By Jacob K. Lupai
March 30, 2013 (SSNA) — This is a response to a series of parts of article, Rebuttal to Mr. Jacob K. Lupai’s advice on Issues Raised in Equatoria Conference 2013, by my valued friend, Ateny Wek Ateny, in his column, Beating The Drum of Truth in The Citizen Newspaper (March 21, March 23 and of March 24, 2013).
I couldn’t have agreed more with my friend that the discussion on Equatoria Conference was indeed becoming boring while there could have been other pressing issues of common interest that needed attention. It was also becoming monotonous as no new argument was being made. It was better to move on.
For my part revisiting the series under the heading Rebuttal to Mr. Jacob K. Lupai’s advice on Issues Raised in Equatoria Conference 2013 is to make a couple of critical observations and hopefully this will not be too boring to the esteemed readers. If it is the case I offer my apology.
There are some over exaggerated assumptions especially in the liberation struggle that are nothing but erroneous and grossly misleading. This was apparently to promote other regions to the highest level of patriotism. However, the reality on the ground as testified by those who were in the frontline seems to suggest that the claim “we liberated you” at best is an intimidation. It is a myth invented as a tool to silence any dissenting voice. However, the fact is that all southerners liberated themselves.
The struggle for sovereignty of South Sudan was a joint effort by all in their different ways. The 98.43 per cent of people who voted for South Sudan sovereignty in the referendum on 9 January 2011 is evidence of the joint effort. It is therefore mind boggling for others to claim erroneously that “we liberated you”.
I was an active supporter of the Sudan People’s Liberation Movement (SPLM). Through pen and paper I made this abundantly clear. As my friend Ateny said, in the United Kingdom the SPLM Chapter was based in London but I was the leader of SPLM supporters in Reading, a town between London and Oxford. I was also the leader of Equatoria SPLM Support Group. This was to distinguish between supporters and those who were hostile to the SPLM.
As a matter of principle the Equatoria SPLM Support Group stood firm. This stand earned some of us name calling but this never moved us an inch. We were outspoken in support of the SPLM.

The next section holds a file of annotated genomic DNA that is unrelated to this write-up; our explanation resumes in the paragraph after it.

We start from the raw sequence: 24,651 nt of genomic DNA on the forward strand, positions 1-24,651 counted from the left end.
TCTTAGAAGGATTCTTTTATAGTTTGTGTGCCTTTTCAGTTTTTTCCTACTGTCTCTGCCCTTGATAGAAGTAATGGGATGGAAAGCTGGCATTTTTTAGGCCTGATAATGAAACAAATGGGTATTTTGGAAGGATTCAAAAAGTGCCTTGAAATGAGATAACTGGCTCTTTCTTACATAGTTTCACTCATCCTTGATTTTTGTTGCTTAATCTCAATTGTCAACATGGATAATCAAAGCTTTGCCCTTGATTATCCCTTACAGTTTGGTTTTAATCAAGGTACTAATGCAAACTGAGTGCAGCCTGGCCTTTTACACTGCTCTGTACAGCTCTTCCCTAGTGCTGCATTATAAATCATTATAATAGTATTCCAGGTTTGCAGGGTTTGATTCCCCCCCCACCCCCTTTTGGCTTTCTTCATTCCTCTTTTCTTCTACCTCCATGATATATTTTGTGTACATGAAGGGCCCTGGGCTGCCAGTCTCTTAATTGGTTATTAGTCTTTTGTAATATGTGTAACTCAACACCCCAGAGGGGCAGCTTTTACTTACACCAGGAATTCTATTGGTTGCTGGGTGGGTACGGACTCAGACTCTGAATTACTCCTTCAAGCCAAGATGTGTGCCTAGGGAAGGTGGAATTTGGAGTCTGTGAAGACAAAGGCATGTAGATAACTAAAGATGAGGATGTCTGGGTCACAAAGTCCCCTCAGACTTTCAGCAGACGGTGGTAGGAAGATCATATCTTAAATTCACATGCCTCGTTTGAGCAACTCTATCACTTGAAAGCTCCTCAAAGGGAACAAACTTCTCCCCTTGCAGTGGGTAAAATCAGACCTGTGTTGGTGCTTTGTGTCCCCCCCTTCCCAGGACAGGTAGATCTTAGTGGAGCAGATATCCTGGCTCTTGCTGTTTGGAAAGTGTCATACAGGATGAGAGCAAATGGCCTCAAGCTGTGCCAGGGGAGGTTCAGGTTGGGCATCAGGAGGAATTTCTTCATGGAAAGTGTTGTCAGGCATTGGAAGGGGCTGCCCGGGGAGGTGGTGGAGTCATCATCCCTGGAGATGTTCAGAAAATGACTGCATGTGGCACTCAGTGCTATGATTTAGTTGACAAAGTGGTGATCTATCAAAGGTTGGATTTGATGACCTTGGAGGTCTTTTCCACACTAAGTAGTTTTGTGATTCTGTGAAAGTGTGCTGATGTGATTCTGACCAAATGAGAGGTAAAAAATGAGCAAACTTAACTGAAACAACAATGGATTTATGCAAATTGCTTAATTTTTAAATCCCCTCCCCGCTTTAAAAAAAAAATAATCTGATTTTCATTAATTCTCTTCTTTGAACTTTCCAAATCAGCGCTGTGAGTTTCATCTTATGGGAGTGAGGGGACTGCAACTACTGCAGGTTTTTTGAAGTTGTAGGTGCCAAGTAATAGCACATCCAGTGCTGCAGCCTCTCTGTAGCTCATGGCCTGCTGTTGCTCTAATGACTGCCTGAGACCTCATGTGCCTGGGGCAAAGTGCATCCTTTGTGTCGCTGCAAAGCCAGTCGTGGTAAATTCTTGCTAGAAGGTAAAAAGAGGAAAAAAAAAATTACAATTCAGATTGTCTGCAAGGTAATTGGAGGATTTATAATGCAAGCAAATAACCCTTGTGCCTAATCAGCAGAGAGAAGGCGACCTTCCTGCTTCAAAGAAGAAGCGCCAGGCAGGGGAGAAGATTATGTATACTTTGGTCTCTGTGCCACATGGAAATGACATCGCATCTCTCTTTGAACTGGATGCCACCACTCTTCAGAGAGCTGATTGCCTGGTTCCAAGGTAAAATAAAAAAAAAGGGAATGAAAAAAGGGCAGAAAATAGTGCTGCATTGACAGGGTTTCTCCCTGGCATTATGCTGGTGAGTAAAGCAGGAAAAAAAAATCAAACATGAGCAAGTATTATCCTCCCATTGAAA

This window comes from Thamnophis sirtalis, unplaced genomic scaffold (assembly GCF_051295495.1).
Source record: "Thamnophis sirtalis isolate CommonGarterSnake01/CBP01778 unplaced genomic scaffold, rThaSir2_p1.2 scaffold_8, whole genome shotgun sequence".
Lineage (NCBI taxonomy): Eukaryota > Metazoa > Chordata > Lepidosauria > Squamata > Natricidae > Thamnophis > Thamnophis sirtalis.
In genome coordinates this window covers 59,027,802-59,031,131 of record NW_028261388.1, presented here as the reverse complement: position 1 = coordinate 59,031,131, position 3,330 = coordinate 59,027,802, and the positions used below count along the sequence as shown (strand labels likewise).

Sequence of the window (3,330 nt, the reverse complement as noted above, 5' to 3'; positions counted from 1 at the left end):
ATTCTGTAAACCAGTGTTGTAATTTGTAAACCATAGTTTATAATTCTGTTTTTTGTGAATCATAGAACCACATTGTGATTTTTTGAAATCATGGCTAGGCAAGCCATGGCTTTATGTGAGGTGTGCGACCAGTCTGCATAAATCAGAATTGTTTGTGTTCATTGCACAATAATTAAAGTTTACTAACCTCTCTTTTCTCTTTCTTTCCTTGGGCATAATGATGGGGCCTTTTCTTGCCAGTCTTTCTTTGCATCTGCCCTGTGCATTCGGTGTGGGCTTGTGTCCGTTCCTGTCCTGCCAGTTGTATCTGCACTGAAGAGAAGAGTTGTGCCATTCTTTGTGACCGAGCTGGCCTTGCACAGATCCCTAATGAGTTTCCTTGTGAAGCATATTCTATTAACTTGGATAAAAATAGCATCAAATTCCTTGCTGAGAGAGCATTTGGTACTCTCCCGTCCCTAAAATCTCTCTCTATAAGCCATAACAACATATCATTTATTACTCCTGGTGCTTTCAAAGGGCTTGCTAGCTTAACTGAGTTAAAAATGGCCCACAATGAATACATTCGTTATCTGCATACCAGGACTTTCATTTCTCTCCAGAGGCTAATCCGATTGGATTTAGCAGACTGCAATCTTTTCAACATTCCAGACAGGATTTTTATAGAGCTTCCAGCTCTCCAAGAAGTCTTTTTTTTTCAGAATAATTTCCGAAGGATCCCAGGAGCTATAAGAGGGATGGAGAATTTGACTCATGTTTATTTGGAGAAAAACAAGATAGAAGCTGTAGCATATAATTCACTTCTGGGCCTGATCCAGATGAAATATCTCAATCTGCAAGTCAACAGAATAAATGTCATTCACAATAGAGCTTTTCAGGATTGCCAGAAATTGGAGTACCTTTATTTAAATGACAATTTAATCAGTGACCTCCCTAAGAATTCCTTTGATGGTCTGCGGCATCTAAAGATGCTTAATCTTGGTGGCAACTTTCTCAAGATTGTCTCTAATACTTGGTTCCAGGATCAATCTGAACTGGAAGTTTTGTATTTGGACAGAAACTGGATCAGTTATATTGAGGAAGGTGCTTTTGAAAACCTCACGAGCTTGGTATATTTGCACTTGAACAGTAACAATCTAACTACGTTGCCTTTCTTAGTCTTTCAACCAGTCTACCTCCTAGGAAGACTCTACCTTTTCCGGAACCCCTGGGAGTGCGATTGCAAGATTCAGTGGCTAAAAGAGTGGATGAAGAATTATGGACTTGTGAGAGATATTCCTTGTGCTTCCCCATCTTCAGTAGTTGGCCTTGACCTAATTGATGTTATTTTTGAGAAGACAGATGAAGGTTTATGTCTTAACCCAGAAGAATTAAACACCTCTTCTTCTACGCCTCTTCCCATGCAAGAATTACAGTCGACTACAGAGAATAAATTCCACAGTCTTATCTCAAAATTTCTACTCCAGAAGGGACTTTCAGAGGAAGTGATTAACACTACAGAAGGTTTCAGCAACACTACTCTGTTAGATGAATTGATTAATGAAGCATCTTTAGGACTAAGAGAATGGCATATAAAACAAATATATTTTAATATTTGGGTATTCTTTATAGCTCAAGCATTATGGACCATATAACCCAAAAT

When a high level SPLM delegation visited the United Kingdom from their bases in South Sudan I was chosen to chair the meeting in London between the visiting SPLM delegation and the community. The SPLM delegation included Salva Kiir Mayardit, Elijah Malok, Pagan Amum and Tahir Bior.
What captured my attention in the meeting was when Salva Kiir Mayardit said the split in the SPLM/A in 1991 caused massive and unnecessary causalities more than those caused by the enemy. He narrated how they had to advance rapidly through the line of fire from fellow southerners to escape being trapped. Salva’s plea was for southerners to be united.
Later on in the residence of Stephen Baak, the SPLM Representative in the United Kingdom and Northern Ireland, we heard about the liberation effort and enjoyed the cracking of jokes. I realized that life in the frontline would have been miserable without jokes.
As an SPLM activist when I came to Juba in 2006 I was enthusiastic to meet with Salva Kiir Mayardit and at least to greet my President with a hand shake. I was accompanied to the President’s Office by my friend Hon Anthony Makana who was then the Minister of Commerce, Trade and Supply in the Government of Southern Sudan.
I filled a form to see the President. As an SPLM activist I felt it would not be difficult to see Salva Kiir Mayardit. I was mistaken. The SPLM probably did not have me in their records as an SPLM activist. Sadly I left for the United Kingdom neither meeting with the President nor greeting him with a hand shake and to offer a word of congratulation.
To my friend Ateny I am still the same Jacob Lupai he saw in the 90s in the United Kingdom. I am not recruited into Equatorianism which I think is partly the product of my friend’s negative thinking. In his imagination my friend Ateny concluded that the Equatoria Conference was at best the revival of Kokora or rebellion at worse.
As a positive thinker the Equatoria Conference had nothing to do with Kokora or rebellion as my friend would like people to believe. Kokora is history and should not be associated with a genuine and progressive demand for a fairer system of governance.